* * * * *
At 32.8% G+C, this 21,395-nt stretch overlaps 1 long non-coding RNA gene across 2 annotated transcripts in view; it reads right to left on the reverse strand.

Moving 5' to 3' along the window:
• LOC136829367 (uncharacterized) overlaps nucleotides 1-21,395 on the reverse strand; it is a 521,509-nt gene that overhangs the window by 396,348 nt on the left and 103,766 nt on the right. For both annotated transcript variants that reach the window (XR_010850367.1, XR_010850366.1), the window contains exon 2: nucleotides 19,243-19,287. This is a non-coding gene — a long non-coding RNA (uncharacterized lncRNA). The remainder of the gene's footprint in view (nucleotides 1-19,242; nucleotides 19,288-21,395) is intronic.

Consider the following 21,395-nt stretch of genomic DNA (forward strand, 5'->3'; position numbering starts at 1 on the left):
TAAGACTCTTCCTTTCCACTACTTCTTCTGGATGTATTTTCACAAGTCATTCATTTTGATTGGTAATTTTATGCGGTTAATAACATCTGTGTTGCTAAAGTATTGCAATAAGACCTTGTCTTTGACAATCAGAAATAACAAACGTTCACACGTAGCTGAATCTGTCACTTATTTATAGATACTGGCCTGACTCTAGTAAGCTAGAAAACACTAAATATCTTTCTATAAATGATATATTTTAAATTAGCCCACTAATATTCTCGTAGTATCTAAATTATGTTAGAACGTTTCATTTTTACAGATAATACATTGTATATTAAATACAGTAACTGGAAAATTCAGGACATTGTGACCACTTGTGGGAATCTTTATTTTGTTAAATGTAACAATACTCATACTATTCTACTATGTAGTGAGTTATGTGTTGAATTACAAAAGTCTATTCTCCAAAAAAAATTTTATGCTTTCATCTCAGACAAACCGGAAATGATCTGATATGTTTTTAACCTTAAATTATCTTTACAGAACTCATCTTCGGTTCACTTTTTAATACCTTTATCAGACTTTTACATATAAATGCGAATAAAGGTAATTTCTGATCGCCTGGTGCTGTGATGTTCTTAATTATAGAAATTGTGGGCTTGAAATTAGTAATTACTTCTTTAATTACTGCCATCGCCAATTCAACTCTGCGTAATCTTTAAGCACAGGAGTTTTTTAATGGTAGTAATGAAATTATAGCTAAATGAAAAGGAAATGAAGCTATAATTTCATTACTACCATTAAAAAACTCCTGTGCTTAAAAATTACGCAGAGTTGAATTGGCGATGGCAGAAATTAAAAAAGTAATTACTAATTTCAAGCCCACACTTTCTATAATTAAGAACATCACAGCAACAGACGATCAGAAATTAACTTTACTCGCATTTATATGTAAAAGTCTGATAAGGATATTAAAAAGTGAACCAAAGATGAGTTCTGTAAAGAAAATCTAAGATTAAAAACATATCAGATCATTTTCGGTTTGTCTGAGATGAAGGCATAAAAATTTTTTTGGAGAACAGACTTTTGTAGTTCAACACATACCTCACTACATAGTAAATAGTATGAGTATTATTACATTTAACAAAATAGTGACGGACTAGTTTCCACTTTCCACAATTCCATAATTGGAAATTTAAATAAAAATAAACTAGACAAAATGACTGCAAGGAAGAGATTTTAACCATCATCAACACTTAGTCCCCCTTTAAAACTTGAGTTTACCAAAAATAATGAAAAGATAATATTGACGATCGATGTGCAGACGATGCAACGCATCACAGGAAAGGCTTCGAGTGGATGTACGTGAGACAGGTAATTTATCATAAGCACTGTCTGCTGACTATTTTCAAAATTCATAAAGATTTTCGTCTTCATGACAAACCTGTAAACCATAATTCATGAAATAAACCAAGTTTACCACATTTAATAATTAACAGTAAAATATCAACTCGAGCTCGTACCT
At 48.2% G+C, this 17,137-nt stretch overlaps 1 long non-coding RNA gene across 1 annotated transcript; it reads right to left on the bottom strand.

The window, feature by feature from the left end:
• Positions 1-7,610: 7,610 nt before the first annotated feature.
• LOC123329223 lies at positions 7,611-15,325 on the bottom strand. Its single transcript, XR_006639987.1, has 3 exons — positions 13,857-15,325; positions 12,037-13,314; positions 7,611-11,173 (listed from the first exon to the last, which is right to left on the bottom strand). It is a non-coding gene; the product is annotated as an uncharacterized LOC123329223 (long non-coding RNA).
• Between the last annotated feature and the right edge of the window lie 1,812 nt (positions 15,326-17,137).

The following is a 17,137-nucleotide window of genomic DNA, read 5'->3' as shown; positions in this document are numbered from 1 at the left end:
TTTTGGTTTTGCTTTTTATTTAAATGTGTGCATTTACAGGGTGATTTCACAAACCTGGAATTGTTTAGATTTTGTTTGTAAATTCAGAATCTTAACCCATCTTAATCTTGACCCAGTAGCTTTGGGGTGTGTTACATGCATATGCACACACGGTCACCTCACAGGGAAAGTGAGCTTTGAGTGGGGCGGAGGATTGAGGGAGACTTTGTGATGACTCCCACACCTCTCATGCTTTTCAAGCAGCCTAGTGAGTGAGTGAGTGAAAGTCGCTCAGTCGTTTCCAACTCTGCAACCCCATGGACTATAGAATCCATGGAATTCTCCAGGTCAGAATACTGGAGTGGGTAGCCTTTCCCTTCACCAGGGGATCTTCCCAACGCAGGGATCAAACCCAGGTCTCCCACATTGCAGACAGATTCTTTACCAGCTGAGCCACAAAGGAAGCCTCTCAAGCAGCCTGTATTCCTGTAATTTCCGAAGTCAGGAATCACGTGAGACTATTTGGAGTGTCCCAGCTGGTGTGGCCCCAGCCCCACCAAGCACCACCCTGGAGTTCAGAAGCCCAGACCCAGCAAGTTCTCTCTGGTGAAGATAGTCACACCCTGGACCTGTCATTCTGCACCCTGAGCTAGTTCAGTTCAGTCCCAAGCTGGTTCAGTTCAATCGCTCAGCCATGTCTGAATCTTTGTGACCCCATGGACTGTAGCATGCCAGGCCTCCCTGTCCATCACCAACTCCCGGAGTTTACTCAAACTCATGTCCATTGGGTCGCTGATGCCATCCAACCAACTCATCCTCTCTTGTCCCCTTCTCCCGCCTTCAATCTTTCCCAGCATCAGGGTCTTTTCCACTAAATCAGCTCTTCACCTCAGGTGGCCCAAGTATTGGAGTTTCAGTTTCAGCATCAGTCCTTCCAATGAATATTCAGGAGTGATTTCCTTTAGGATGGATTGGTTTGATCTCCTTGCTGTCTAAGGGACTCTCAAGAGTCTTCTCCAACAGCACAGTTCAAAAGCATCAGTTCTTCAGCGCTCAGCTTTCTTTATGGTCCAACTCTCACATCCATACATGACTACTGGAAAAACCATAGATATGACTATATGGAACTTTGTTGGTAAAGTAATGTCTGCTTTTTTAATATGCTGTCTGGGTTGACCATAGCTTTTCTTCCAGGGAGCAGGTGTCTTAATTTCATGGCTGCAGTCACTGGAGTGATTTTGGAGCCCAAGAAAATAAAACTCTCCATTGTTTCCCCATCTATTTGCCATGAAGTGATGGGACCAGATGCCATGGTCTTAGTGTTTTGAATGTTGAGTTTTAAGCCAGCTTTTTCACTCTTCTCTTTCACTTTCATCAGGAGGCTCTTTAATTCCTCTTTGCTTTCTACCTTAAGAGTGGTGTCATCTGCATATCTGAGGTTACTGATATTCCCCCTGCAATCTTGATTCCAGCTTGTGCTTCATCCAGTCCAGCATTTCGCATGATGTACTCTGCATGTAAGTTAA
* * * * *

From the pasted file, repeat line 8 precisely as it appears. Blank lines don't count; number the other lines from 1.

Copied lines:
• Positions 1-7,610: 7,610 nt before the first annotated feature.